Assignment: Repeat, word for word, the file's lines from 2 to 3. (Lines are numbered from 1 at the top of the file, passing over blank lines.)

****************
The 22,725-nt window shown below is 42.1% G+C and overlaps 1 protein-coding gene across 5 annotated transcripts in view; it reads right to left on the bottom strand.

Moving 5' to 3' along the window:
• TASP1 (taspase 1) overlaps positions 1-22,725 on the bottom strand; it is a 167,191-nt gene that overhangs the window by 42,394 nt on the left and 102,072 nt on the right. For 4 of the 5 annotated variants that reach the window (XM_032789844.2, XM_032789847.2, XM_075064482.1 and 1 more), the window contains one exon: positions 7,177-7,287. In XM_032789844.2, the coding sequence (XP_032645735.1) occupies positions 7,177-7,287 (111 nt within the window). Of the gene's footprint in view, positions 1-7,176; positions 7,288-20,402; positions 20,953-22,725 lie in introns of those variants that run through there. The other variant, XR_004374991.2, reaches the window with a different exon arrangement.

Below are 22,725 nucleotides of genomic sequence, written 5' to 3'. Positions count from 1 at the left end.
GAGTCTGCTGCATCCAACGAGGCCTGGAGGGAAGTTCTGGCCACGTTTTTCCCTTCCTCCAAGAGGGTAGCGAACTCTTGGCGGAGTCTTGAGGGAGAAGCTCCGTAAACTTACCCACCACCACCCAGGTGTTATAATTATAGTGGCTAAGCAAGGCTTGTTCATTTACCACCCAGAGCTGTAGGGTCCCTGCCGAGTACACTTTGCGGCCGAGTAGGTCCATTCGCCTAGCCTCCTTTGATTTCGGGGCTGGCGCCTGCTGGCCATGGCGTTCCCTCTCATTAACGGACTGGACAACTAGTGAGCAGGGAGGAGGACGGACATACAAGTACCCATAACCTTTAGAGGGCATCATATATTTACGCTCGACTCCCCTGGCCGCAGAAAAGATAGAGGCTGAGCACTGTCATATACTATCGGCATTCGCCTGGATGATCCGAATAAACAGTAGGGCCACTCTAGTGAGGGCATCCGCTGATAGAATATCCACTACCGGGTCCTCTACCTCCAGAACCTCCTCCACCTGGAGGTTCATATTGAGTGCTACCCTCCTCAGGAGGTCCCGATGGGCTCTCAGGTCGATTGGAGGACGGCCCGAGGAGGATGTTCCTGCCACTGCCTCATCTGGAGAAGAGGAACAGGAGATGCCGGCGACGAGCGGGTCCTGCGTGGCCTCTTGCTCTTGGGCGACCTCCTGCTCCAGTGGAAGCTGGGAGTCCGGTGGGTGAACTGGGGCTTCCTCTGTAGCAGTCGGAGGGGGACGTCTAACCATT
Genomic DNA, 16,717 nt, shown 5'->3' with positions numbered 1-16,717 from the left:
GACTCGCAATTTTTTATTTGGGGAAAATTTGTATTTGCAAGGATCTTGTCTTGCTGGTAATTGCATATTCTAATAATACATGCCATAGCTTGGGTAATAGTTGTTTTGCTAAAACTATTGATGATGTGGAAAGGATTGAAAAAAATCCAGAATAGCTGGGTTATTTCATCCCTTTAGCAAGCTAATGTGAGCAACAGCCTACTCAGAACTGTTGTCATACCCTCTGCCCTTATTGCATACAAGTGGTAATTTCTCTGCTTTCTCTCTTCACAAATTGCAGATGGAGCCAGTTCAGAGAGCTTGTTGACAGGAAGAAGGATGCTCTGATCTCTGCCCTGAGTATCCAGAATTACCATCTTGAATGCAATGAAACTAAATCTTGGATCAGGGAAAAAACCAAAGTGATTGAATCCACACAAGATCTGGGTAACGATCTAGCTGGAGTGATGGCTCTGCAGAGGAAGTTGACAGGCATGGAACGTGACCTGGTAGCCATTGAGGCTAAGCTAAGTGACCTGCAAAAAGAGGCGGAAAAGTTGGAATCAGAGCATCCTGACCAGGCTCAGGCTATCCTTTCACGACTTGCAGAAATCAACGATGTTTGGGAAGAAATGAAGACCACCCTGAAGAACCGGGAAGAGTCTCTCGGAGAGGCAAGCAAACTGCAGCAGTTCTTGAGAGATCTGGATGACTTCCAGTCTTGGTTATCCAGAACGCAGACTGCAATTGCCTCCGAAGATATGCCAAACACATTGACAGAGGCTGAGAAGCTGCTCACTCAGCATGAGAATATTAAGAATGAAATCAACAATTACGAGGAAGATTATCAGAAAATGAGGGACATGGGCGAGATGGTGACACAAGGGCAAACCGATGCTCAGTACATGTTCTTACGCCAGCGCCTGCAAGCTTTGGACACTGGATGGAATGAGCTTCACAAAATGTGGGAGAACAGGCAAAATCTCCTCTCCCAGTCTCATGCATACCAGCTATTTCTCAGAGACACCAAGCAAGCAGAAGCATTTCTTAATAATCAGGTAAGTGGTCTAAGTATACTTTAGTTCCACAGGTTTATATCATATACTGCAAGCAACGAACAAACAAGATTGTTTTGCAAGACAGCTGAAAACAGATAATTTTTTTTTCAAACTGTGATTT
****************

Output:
Moving 5' to 3' along the window:
• TASP1 (taspase 1) overlaps positions 1-22,725 on the bottom strand; it is a 167,191-nt gene that overhangs the window by 42,394 nt on the left and 102,072 nt on the right. For 4 of the 5 annotated variants that reach the window (XM_032789844.2, XM_032789847.2, XM_075064482.1 and 1 more), the window contains one exon: positions 7,177-7,287. In XM_032789844.2, the coding sequence (XP_032645735.1) occupies positions 7,177-7,287 (111 nt within the window). Of the gene's footprint in view, positions 1-7,176; positions 7,288-20,402; positions 20,953-22,725 lie in introns of those variants that run through there. The other variant, XR_004374991.2, reaches the window with a different exon arrangement.